nCa News and Commentary
The embassy of China in Turkmenistan, in collaboration with the NGO Yenme, hosted on Wednesday (25 December 2019) a New Year party for the children with disabilities.
A large number of children with disabilities, accompanied by their caregivers attended the event.
The children and the volunteers presented New-Year-themed songs and dances. The Chinese embassy distributed gifts to the children.
Ms. Zhao Li, the Trade and Economic Advisor of the Chinese Embassy in Turkmenistan, thanked Yenme and its head, Ms. Gulya Chorekliyeva for the cooperation in organizing the event.
She said, “Every child is the most valuable gift from heaven; they must be happy and grow up as a worthy citizen of our society. New Year is a magical holiday that all children look forward to. This is a holiday that brings us all hope, happiness and joy.”
“Today we have come together here to celebrate this holiday and share friendship, warmth and love with each other. According to the Chinese lunar calendar, 2020 is the year of the Mouse, which symbolizes wisdom and the will to live. I hope that in the New Year, through courage and wisdom, we will overcome all difficulties on the way forward and tirelessly realize all our dreams so that our life will flourish,” said Zhao Li.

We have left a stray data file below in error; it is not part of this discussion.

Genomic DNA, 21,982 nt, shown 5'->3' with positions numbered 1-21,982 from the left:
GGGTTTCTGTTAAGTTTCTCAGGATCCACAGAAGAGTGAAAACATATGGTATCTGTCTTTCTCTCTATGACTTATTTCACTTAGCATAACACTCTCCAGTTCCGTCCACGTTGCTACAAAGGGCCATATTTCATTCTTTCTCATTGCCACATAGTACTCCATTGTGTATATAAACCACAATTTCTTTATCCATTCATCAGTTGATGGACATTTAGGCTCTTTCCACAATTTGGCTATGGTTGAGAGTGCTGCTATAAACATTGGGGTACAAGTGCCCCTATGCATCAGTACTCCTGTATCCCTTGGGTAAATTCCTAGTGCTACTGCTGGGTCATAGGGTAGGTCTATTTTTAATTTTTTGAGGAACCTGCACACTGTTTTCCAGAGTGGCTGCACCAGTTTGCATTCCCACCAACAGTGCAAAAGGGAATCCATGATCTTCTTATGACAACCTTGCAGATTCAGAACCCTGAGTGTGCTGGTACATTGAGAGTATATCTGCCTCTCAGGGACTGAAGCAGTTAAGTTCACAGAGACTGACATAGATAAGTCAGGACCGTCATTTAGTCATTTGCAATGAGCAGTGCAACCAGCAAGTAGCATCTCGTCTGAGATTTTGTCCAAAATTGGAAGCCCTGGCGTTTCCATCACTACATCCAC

She added, “The territories of states have borders, but love has no borders! Today, the Chinese Embassy has prepared gifts for you: the famous Chinese sweets “White Rabbit” and the “Little Mouse” soft toy, symbolizing the year of “Mouse” in China. These gifts were brought specifically from China, covering thousands of miles. I would like these little gifts to bring you happiness and a feeling of warmth, and allow you to feel the love and deep friendship of the Chinese people. We hope that in the New Year you will look at life more positively, optimistically and courageously, and thereby infect others with your courage, energy and will to live!”
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The embassy of China in Turkmenistan, and the NGO Yenme have a great tradition of cooperation for the welfare of the people with disabilities, the senior citizens, and other vulnerable groups of the society.
Earlier this week they jointly organized a New Year party for the senior citizens which was attended by about 70 pensioners.
Similar events were held in December 2018.
In 2018, the Chinese Embassy donated 90 high-tech comfortable wheelchairs to people with disabilities as a gift. In June 2019, the Chinese embassy and Yenme jointly created the Center for Professional Development for Youth with Disabilities, and the Chinese Embassy donated 12 computers, 4 printers and 9 sewing machines of various types to the Center. Providing the necessary material support to the Center as a gift, the Chinese Embassy facilitated the organization of four training courses on computer development, programming, sewing and mastering sewing skills.
On December 3 of this year, on the International Day of Persons with Disabilities, Ambassador Sun Weidong of China again visited the Center to get acquainted with the progress.